Night Call Review (Nintendo Switch)

Game: Night Call
Genre: Adventure, Other, Simulation
System: Nintendo Switch (also on PC and Xbox One)
Developer | Publisher: Monkey Moon & black muffin studio | Raw Fury
Age Rating: US M | EU 16+
Price: USD $19.99 | CAD $24.99 | AUS $ 29.00| UK £17.99 | EU €19,99
Release Date: June 24th, 2020

Review code used with many thanks to Raw Fury!

Paris isn’t Safe

Night Call is a black and white, noir, visual novel-esque storytelling game set in Paris. You are a taxi driver who works the night shift; you see plenty of things, hear all kinds of tales, and drive some of the most eccentric people through the winding streets of a midnight-Paris.

Night Call
Your faithful steed: the taxi cab.

The nights are getting longer and colder, as the winter-time holiday season has recently passed. There is fear, and talk of a serial killer on the loose in Paris. 

Unfortunately for you, this serial killer hops into your cab late one night… and then promptly leaves you for dead.

The next thing you know, you’re blinking away the bright fluorescent lights of a hospital room ceiling, and a concerned doctor asks you if you can hear her and how you are feeling. You glance over at the IV bag helping to keep you alive and pass back out. 

Little do you know, the danger is only just beginning…

Night Call
Turn Paris upside-down in your search for the killer.

Micro In Macro

On the Night Call page of the Nintendo website, it lists: “A vivid and original cast” as one of the key features. And boy-howdy, they are not kidding. 

The game boasts 90 unique characters (their own site says 90, while the Nintendo page says “more than 70”; while both statements can be technically correct, it gave me a confused moment of pause to read, but I digress…), each character has an individual story to share. My very first play-through, I kind of forgot that you only have seven days to collect the clues and figure out who the killer is. As such, I was picking up every passenger who had an interesting photo.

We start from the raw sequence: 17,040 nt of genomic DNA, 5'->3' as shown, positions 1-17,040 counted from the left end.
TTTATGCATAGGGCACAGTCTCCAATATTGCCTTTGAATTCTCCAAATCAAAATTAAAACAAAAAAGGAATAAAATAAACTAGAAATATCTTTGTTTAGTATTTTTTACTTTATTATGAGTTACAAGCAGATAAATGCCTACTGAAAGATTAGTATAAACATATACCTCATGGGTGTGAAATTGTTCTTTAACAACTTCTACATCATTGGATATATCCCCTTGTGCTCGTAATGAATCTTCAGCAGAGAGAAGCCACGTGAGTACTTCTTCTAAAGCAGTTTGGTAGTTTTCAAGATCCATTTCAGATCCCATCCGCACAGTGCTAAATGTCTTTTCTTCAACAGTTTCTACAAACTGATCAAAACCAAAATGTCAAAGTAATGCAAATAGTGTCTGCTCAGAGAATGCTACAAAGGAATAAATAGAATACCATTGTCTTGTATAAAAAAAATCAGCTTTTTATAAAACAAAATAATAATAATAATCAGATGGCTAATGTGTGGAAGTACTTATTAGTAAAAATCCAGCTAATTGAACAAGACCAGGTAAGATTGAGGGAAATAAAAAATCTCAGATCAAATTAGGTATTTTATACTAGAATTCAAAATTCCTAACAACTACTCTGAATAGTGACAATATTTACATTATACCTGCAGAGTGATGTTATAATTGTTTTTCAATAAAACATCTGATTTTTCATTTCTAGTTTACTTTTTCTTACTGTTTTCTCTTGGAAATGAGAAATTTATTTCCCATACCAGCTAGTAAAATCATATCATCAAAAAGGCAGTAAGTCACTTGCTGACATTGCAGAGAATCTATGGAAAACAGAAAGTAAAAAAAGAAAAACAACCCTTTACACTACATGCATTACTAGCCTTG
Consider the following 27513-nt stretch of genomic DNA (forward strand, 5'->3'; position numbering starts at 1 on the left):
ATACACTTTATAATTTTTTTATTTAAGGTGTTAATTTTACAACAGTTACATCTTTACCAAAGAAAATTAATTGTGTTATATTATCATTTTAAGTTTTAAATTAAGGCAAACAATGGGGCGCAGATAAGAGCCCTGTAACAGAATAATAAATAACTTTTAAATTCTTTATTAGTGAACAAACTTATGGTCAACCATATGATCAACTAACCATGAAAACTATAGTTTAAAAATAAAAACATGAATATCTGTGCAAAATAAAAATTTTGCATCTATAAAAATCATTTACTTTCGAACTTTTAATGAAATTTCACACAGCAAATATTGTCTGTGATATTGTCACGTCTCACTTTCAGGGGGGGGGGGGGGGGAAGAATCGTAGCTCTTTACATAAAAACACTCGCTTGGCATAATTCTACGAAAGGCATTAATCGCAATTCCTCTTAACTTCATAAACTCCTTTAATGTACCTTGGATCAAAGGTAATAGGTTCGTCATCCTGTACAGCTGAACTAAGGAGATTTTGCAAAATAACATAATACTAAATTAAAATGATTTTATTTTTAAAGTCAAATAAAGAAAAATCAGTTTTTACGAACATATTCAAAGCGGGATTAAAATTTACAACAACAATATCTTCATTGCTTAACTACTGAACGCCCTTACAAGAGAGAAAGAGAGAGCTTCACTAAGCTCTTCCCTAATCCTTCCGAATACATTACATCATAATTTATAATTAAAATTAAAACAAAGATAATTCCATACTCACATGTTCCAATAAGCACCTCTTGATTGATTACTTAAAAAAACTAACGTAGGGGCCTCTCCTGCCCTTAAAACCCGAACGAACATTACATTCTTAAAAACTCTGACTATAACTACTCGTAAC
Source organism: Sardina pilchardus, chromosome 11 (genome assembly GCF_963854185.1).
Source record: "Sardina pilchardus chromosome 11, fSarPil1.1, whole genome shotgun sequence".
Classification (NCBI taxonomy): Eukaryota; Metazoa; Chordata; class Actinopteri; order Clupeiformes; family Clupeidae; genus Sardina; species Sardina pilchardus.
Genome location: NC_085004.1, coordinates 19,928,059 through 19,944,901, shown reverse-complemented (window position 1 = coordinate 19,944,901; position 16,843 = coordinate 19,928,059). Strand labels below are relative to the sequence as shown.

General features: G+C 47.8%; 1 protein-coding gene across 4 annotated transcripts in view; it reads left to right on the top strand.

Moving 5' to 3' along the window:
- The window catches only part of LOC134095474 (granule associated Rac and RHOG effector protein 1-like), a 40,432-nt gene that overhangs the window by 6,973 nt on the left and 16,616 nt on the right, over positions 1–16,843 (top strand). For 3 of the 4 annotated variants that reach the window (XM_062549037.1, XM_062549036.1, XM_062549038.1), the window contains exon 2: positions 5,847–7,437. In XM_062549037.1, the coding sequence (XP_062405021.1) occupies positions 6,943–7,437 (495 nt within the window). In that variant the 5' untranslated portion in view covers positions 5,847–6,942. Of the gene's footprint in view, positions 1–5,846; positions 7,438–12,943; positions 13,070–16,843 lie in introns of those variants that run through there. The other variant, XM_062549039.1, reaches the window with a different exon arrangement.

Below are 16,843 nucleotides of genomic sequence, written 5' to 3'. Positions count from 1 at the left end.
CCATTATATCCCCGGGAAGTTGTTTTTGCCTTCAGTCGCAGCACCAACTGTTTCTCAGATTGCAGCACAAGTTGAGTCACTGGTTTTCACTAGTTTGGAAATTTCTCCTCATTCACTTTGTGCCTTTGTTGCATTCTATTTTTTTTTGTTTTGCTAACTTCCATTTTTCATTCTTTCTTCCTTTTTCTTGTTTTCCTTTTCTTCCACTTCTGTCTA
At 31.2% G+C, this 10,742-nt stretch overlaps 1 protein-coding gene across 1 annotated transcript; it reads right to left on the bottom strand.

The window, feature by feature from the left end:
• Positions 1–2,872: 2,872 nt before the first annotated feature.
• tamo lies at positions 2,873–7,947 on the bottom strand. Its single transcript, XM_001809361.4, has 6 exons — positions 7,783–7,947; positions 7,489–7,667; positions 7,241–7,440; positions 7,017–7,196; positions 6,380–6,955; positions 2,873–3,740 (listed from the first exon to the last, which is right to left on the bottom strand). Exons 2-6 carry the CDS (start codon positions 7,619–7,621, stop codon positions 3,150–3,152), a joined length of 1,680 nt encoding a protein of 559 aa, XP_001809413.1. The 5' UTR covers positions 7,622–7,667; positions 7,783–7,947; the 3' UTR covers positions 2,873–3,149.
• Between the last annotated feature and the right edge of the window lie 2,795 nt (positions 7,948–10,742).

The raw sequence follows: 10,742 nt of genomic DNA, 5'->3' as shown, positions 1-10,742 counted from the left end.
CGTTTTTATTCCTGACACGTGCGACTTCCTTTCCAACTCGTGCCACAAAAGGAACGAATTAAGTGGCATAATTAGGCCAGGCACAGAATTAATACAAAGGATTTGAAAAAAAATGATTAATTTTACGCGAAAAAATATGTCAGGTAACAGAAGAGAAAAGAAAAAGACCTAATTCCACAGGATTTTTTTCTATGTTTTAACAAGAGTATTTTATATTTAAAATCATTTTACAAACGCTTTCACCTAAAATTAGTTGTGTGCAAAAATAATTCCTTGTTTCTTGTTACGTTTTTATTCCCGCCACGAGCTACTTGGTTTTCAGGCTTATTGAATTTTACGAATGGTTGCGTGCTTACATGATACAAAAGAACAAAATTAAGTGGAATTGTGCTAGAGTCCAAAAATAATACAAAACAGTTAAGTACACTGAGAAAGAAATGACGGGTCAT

Night Call
I was just as frustrated as my character when I couldn’t have a conversation with this guy!

Heck, my very first passenger was a cat! A CAT! It hopped into my cab and then handed me a piece of paper with the address to a train station on it. When I chatted with the cat, I learnt that it was unhappy and trying to escape a rather smothering owner. It just wanted to go live free in the countryside. I couldn’t begrudge a cute kitty its freedom! So, while I had the option to pull over my cab several times, I didn’t. I took the kitty to the train station.

LITTLE DID I KNOW: later on, in my trials and travels, I would just happen to pick up a sad little girl who was looking for her lost kitty. She sobbed and cried and said she’d talked to someone who swore they saw her cat get into my cab. 

IT BROKE MY HEART! But, I couldn’t betray the kitty’s trust… I had to lie to a little girl, and give her a tiny lecture about how it’s not good to smother the things you love! 

THAT is the kind of game you are in for, folks. Should you decide to pick up Night Call. If I have learnt anything about games Raw Fury publishes, it’s that they are worth buying.

Night Call
This lady literally made me drive her to a park where she could pick some “inspiration mushrooms” and then proceeded to poetry all over my cab.